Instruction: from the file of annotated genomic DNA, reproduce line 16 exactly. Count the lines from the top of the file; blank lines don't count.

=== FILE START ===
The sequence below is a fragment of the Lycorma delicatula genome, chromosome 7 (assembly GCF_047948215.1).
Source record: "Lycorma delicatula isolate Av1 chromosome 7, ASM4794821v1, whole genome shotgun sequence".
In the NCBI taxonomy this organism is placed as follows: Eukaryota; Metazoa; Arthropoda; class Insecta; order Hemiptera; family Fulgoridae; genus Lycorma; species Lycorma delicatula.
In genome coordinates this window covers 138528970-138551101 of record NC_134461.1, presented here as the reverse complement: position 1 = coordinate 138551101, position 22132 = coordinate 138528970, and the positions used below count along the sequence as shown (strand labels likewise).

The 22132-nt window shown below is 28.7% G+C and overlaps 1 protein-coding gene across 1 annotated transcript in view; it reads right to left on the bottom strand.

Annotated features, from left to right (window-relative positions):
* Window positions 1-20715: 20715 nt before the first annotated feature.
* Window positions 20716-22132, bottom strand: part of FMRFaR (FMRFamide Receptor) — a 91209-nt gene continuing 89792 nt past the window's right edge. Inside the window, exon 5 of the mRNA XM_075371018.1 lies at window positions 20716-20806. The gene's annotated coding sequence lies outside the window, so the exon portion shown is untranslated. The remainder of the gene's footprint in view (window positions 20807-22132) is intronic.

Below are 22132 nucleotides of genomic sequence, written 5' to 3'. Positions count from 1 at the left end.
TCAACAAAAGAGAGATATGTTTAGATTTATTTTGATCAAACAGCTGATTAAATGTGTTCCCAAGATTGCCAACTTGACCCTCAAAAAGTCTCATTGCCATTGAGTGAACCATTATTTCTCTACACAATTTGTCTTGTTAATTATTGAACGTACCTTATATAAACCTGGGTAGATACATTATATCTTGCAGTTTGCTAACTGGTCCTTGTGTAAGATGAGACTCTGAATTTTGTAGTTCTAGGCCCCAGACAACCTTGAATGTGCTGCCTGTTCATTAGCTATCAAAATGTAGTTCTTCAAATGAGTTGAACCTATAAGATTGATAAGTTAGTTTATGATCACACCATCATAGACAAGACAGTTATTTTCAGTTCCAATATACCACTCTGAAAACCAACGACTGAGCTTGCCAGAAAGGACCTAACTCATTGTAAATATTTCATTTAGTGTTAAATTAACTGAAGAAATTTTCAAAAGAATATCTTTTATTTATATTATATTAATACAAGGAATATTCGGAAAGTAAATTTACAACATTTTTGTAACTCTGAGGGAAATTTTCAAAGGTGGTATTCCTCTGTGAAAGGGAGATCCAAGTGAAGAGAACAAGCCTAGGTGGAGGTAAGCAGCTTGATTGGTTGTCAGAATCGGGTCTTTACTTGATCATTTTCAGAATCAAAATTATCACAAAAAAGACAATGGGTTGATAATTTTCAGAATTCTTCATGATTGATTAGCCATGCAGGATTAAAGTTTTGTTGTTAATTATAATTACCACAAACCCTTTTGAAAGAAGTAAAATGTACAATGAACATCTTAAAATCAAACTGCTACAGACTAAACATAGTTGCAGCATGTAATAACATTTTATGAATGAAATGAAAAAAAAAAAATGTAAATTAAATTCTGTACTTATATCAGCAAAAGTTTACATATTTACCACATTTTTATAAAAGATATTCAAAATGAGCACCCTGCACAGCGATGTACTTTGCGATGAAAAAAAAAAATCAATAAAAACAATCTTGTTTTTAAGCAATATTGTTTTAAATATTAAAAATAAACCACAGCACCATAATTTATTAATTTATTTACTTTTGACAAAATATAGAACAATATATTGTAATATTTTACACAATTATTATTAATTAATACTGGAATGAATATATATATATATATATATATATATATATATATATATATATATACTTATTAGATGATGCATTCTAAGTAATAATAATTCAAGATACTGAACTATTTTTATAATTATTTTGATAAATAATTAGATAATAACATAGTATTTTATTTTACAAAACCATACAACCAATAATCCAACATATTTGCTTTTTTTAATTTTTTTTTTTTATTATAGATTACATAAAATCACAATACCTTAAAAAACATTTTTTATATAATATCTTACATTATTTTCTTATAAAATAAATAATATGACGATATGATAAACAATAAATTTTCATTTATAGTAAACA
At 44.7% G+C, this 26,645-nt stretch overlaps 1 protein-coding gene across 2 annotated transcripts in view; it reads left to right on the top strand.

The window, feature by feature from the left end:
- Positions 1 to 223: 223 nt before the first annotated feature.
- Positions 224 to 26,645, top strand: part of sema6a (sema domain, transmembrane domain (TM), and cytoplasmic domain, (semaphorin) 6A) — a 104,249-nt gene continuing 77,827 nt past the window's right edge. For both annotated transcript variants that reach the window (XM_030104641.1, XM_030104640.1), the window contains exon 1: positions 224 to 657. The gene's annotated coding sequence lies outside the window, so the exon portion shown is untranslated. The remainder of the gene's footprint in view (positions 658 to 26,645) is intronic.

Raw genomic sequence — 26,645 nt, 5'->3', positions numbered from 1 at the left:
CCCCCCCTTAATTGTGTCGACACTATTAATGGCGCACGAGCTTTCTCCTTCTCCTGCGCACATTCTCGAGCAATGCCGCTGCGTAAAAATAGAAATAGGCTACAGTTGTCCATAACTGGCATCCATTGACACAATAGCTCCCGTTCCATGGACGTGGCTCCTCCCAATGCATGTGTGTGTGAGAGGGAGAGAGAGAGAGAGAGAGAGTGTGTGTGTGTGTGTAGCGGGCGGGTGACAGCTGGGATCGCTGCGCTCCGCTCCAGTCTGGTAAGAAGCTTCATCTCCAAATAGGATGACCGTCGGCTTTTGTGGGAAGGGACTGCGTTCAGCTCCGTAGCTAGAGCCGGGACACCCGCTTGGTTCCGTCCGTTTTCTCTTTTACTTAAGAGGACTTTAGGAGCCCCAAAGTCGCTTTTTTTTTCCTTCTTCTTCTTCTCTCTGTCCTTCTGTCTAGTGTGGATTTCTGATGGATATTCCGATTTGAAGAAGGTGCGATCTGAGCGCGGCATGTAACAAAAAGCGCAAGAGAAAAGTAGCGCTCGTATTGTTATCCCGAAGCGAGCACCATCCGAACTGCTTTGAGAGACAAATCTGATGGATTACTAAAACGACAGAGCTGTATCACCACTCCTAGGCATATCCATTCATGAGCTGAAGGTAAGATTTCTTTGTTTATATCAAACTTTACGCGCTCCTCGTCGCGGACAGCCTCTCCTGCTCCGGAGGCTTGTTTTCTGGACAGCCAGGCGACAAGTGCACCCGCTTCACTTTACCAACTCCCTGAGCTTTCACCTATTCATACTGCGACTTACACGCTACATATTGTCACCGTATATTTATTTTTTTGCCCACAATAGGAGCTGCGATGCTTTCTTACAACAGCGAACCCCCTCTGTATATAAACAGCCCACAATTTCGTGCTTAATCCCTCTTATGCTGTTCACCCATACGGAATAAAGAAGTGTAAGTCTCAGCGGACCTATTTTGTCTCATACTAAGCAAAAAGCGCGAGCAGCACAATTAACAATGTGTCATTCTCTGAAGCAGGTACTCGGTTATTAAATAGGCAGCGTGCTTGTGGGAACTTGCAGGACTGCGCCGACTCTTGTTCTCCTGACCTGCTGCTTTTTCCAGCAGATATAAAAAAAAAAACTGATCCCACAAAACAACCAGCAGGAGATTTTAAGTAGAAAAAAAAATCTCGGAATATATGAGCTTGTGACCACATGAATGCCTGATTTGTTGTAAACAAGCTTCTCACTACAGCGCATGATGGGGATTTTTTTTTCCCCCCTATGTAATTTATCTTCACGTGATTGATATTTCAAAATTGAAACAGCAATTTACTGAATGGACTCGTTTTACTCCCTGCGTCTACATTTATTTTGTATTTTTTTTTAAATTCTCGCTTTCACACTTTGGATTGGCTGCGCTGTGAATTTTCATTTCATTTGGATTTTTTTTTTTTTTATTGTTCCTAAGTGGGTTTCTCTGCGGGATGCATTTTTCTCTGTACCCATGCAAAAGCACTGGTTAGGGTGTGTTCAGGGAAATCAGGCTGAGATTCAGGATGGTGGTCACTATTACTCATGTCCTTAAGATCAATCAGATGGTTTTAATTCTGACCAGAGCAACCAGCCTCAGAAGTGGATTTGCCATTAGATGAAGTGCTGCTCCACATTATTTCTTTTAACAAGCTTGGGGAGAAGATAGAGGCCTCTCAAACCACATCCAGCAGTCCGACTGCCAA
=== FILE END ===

CCCCCCCTTAATTGTGTCGACACTATTAATGGCGCACGAGCTTTCTCCTTCTCCTGCGCACATTCTCGAGCAATGCCGCTGCGTAAAAATAGAAATAGGCTACAGTTGTCCATAACTGGCATCCATTGACACAATAGCTCCCGTTCCATGGACGTGGCTCCTCCCAATGCATGTGTGTGTGAGAGGGAGAGAGAGAGAGAGAGAGAGTGTGTGTGTGTGTGTAGCGGGCGGGTGACAGCTGGGATCGCTGCGCTCCGCTCCAGTCTGGTAAGAAGCTTCATCTCCAAATAGGATGACCGTCGGCTTTTGTGGGAAGGGACTGCGTTCAGCTCCGTAGCTAGAGCCGGGACACCCGCTTGGTTCCGTCCGTTTTCTCTTTTACTTAAGAGGACTTTAGGAGCCCCAAAGTCGCTTTTTTTTTCCTTCTTCTTCTTCTCTCTGTCCTTCTGTCTAGTGTGGATTTCTGATGGATATTCCGATTTGAAGAAGGTGCGATCTGAGCGCGGCATGTAACAAAAAGCGCAAGAGAAAAGTAGCGCTCGTATTGTTATCCCGAAGCGAGCACCATCCGAACTGCTTTGAGAGACAAATCTGATGGATTACTAAAACGACAGAGCTGTATCACCACTCCTAGGCATATCCATTCATGAGCTGAAGGTAAGATTTCTTTGTTTATATCAAACTTTACGCGCTCCTCGTCGCGGACAGCCTCTCCTGCTCCGGAGGCTTGTTTTCTGGACAGCCAGGCGACAAGTGCACCCGCTTCACTTTACCAACTCCCTGAGCTTTCACCTATTCATACTGCGACTTACACGCTACATATTGTCACCGTATATTTATTTTTTTGCCCACAATAGGAGCTGCGATGCTTTCTTACAACAGCGAACCCCCTCTGTATATAAACAGCCCACAATTTCGTGCTTAATCCCTCTTATGCTGTTCACCCATACGGAATAAAGAAGTGTAAGTCTCAGCGGACCTATTTTGTCTCATACTAAGCAAAAAGCGCGAGCAGCACAATTAACAATGTGTCATTCTCTGAAGCAGGTACTCGGTTATTAAATAGGCAGCGTGCTTGTGGGAACTTGCAGGACTGCGCCGACTCTTGTTCTCCTGACCTGCTGCTTTTTCCAGCAGATATAAAAAAAAAAACTGATCCCACAAAACAACCAGCAGGAGATTTTAAGTAGAAAAAAAAATCTCGGAATATATGAGCTTGTGACCACATGAATGCCTGATTTGTTGTAAACAAGCTTCTCACTACAGCGCATGATGGGGATTTTTTTTTCCCCCCTATGTAATTTATCTTCACGTGATTGATATTTCAAAATTGAAACAGCAATTTACTGAATGGACTCGTTTTACTCCCTGCGTCTACATTTATTTTGTATTTTTTTTTAAATTCTCGCTTTCACACTTTGGATTGGCTGCGCTGTGAATTTTCATTTCATTTGGATTTTTTTTTTTTTTATTGTTCCTAAGTGGGTTTCTCTGCGGGATGCATTTTTCTCTGTACCCATGCAAAAGCACTGGTTAGGGTGTGTTCAGGGAAATCAGGCTGAGATTCAGGATGGTGGTCACTATTACTCATGTCCTTAAGATCAATCAGATGGTTTTAATTCTGACCAGAGCAACCAGCCTCAGAAGTGGATTTGCCATTAGATGAAGTGCTGCTCCACATTATTTCTTTTAACAAGCTTGGGGAGAAGATAGAGGCCTCTCAAACCACATCCAGCAGTCCGACTGCCAA